By Topic

Tarantula: a vector extension to the alpha architecture

Sign In

Cookies must be enabled to login.After enabling cookies , please use refresh or reload or ctrl+f5 on the browser for the login options.

Formats Non-Member Member
$31 $13
Learn how you can qualify for the best price for this item!
Become an IEEE Member or Subscribe to
IEEE Xplore for exclusive pricing!
close button

puzzle piece

IEEE membership options for an individual and IEEE Xplore subscriptions for an organization offer the most affordable access to essential journal articles, conference papers, standards, eBooks, and eLearning courses.

Learn more about:

IEEE membership

IEEE Xplore subscriptions

11 Author(s)
Espasa, R. ; Compaq-UPC Microprocessor Lab., Univ. Politecnica de Catalunya, Barcelona, Spain ; Ardanaz, F. ; Emer, J. ; Felix, S.
more authors

Tarantula is an aggressive floating point machine targeted at technical, scientific and bioinformatics workloads, originally planned as a follow-on candidate to the EV8 processor. Tarantula adds to the EV8 core a vector unit capable of 32 double-precision flops per cycle. The vector unit fetches data directly from a 16 MByte second level cache with a peak bandwidth of sixty four 64-bit values per cycle. The whole chip is backed by a memory controller capable of delivering over 64 GBytes/s of raw bandwidth. Tarantula extends the Alpha ISA with new vector instructions that operate on new architectural state. Salient features of the architecture and implementation are: (1) it fully integrates into a virtual-memory cache-coherent system without changes to its coherency protocol, (2) provides high bandwidth for non-unit stride memory accesses, (3) supports gather/scatter instructions efficiently, (4) fully integrates with the EV8 core with a narrow, streamlined interface, rather than acting as a co-processor (5) can achieve a peak of 104 operations per cycle, and (6) achieves excellent "real-computation" per transistor and per watt ratios. Our detailed simulations show that Tarantula achieves an average speedup of 5X over EV8, out of a peak speedup in terms of flops of 8X. Furthermore, performance on gather/scatter intensive benchmarks such as Radix Sort is also remarkable: a speedup of almost 3X over EV8 and 15 sustained operations per cycle. Several benchmarks exceed 20 operations per cycle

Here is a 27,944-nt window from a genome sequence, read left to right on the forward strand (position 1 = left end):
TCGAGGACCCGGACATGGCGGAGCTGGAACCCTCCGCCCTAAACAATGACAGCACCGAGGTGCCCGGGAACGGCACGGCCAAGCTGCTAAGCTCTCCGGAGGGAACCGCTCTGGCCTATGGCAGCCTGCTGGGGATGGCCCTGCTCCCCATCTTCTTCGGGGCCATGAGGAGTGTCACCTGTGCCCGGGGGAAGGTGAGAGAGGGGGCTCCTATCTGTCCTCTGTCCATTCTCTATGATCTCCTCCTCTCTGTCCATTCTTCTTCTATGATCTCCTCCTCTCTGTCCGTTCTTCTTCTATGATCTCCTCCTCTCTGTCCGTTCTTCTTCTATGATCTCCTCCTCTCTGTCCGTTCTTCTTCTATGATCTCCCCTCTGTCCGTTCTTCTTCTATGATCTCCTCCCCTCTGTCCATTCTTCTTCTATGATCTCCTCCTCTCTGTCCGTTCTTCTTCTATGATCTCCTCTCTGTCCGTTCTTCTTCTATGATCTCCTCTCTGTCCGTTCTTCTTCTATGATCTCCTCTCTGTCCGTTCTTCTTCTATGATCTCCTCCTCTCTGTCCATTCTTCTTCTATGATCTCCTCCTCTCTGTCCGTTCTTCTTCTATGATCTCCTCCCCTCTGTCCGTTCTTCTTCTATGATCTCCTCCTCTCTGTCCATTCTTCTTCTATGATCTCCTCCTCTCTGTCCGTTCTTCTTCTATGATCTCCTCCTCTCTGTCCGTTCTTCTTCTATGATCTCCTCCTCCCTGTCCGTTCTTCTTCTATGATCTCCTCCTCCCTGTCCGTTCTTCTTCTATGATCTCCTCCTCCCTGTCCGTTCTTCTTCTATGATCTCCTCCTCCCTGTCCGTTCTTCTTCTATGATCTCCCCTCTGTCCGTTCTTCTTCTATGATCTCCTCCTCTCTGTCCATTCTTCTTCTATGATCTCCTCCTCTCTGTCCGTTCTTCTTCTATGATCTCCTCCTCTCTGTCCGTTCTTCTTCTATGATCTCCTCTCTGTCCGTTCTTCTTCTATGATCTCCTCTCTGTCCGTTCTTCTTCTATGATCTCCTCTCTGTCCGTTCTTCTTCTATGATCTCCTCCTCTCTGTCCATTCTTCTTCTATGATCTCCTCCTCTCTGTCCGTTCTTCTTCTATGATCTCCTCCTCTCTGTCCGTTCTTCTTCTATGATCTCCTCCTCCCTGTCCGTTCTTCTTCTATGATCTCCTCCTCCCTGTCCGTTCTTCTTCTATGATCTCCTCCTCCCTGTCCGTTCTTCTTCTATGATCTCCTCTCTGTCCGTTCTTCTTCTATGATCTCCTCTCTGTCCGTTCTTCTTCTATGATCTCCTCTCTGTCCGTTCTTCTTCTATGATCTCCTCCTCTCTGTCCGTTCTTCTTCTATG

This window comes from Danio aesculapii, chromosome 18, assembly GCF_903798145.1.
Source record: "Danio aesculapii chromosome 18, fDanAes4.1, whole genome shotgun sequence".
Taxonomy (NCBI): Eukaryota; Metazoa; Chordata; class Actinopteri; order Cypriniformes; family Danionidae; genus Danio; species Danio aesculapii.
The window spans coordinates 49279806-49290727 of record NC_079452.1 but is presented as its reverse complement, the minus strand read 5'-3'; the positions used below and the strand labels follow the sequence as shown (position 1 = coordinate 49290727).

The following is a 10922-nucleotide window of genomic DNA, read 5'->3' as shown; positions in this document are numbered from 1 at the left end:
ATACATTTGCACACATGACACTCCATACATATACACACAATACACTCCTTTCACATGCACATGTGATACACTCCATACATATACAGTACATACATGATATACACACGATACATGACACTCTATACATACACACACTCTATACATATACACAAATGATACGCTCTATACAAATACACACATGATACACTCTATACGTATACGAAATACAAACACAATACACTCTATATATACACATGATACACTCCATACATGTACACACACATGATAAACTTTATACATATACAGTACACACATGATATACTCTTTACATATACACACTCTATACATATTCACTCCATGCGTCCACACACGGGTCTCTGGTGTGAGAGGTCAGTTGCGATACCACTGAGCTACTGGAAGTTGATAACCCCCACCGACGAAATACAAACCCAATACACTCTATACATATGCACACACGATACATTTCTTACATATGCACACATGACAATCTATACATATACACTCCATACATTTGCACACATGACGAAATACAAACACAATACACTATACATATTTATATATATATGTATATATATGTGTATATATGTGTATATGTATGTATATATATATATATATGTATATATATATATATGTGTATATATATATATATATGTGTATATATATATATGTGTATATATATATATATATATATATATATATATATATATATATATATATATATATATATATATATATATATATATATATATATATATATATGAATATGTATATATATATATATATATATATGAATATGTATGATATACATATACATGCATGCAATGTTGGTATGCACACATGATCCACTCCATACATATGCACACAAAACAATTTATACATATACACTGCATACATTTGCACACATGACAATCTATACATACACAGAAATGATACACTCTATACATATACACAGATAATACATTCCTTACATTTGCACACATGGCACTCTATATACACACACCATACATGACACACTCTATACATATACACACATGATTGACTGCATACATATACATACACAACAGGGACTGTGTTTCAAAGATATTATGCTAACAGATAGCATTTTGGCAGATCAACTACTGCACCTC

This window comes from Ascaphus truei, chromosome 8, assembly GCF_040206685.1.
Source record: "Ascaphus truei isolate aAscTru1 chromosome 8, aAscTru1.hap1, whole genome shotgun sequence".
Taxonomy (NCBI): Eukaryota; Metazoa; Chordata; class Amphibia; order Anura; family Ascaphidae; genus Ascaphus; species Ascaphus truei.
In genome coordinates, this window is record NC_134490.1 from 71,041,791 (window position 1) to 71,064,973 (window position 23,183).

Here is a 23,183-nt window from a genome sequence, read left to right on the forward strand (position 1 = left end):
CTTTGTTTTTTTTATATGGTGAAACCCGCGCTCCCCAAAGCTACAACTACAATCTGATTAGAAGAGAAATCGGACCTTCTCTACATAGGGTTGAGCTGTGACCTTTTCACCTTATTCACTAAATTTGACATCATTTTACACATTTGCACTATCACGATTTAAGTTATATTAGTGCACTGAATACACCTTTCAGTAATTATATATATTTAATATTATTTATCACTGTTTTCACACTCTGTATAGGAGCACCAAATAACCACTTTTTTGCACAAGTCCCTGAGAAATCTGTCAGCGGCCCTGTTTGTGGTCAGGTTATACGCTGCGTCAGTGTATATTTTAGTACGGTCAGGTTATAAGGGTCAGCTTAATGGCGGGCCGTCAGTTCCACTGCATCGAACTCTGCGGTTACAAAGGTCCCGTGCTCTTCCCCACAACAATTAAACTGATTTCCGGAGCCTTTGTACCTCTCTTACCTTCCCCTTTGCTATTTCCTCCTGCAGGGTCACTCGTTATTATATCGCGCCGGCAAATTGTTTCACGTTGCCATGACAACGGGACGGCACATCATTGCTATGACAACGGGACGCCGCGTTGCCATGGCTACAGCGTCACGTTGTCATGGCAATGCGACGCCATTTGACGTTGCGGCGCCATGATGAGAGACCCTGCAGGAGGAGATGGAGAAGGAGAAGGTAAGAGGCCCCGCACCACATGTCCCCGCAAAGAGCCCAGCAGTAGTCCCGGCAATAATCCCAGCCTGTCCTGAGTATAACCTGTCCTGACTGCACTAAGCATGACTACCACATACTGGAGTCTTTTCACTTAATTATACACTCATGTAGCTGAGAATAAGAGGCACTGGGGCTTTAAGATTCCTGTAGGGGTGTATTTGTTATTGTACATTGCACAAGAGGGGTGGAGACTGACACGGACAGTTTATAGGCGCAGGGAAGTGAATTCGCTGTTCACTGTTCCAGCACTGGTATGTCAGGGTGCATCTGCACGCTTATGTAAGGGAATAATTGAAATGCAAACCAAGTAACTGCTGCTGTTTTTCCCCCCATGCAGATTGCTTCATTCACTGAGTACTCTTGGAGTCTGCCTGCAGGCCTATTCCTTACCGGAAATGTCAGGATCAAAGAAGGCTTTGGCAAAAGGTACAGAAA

Published in:

Computer Architecture, 2002. Proceedings. 29th Annual International Symposium on

Date of Conference: